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Forbidden City
Gate of Supreme Harmony 太和门

The Gate of Supreme Harmony 太和门 (Tàihé Mén) was being renovated in early 2008. It was finished by August, just in time for the Olympic crowds. During the renovations, the safety wall around the construction was made of canvas printed with images of the gate and historical references. The same procedure was used all over Beijing.

It was not the first time that major work had been done on the gate. The Gate of Supreme Harmony was built during the reign of Yongle 永乐 (Yǒnglè, 1360-1424) during the Ming dynasty (1368-1644). Under Yongle, it was called the "Gate of Venerating Heaven", Fengtianmen 奉天门 (Fèngtiān Mén). The Jiajing Emperor 嘉靖 ( 1507-1566) renamed it Gate of Imperial Supremacy (Huangji men) after extensive remodeling and repairs were made during his reign.

When the Manchu invaded and established the Qing Dynasty, they renamed most of the buildings in the imperial palace. Since 1645, the gate has been known by its present name. The present gate is a replacement built in 1889; a year after the gate was gutted by fire.

In 1918, the Gate of Supreme Harmony was the site of the celebrations at the end of World War I and the victory over Germany. President Xu Shichang 徐世昌 (Xú Shìchāng, 1855-1939), fourth President of the Republic of China, is shown making a speech on the terrace of the Gate of Supreme Harmony on November 18, 1918. The victory was sweet for the Chinese, but it soon became bitter. The German army had been the most vicious and aggressive during the Boxer Rebellion and the defeat of Germany brought some balance. On the other hand, the Treaty of Versailles did not erase the rights of Germany in Shandong, a coastal province, but transferred them to the Japanese instead. The Treaty of Versailles laid the foundation for the rise of both Germany and Japan, each on a path to world domination. The Japanese began to expand their territory and military presence in China even before the war ended. By 1937, they occupied Beijing.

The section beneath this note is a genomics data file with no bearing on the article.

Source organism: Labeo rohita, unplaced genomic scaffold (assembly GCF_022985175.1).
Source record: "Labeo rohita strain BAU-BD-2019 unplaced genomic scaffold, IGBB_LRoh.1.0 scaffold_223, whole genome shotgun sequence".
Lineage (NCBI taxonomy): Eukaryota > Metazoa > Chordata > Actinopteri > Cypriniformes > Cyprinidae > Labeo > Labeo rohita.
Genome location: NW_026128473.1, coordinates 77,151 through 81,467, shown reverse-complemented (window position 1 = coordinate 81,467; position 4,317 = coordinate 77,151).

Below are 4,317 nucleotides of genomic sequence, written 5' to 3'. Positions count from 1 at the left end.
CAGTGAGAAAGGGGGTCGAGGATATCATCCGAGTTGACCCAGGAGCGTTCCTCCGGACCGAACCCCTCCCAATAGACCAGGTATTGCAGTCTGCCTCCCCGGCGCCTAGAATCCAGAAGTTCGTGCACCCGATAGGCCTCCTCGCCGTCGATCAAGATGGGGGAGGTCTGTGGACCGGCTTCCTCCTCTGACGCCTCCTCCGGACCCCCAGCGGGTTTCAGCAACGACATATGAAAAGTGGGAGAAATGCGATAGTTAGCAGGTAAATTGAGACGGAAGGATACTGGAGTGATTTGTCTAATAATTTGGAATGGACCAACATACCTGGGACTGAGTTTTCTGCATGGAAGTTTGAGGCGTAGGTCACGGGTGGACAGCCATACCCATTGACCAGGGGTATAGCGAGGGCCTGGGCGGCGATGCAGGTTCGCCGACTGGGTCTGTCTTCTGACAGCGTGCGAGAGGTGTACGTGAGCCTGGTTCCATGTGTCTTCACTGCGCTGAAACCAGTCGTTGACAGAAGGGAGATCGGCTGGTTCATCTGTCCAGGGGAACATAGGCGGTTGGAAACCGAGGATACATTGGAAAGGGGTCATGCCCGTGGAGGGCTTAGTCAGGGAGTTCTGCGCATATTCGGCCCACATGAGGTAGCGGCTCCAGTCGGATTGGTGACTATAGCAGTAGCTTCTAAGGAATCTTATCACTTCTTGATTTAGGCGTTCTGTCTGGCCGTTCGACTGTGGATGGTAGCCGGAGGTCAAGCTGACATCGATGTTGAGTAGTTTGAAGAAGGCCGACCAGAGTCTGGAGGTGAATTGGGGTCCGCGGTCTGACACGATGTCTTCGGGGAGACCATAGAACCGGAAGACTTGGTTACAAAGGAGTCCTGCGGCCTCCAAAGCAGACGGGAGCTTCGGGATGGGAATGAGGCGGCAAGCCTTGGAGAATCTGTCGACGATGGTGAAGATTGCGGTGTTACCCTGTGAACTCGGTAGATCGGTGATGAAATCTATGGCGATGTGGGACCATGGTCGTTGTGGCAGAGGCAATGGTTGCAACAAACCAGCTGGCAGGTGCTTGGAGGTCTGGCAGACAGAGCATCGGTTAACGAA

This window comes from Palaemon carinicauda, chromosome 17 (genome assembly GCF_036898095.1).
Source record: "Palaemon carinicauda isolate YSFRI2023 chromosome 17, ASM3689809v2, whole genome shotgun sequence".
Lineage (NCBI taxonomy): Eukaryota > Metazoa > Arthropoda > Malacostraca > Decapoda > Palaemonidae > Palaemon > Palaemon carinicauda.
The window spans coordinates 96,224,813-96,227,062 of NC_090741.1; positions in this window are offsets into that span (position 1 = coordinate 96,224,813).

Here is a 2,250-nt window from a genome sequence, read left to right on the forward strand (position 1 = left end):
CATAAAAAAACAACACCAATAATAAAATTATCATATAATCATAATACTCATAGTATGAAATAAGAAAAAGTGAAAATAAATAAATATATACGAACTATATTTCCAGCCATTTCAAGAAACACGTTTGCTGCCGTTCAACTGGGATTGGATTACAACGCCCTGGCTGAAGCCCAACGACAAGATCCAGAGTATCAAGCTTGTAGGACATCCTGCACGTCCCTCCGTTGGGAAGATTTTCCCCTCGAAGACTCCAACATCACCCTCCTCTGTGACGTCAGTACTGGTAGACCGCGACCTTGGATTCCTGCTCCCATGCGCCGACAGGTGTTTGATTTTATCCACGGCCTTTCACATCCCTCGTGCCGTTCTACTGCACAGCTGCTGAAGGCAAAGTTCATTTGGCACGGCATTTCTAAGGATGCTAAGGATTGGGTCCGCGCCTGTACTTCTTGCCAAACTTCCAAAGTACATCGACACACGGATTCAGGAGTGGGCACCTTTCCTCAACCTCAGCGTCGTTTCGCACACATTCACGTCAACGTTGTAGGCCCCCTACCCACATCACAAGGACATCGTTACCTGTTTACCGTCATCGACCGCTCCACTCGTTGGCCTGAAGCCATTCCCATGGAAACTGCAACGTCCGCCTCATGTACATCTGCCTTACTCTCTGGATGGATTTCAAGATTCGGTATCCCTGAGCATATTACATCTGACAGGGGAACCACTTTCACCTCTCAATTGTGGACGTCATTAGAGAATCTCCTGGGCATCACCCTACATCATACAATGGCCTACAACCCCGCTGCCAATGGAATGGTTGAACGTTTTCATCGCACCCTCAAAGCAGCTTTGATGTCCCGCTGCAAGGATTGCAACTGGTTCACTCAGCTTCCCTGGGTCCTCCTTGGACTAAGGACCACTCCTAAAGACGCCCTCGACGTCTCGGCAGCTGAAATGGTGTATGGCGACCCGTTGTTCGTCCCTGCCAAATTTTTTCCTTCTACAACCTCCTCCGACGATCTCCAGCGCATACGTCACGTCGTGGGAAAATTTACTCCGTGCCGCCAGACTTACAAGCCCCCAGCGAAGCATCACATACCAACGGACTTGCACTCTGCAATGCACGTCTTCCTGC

By permission of Sidney D. Gamble Photographs, Archive of Documentary Arts, Duke University

China Index >> History of Beijing in Pictures >> Forbidden City >> Gate of Supreme Harmony

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Last update: January 2010
© Marilyn Shea, 2009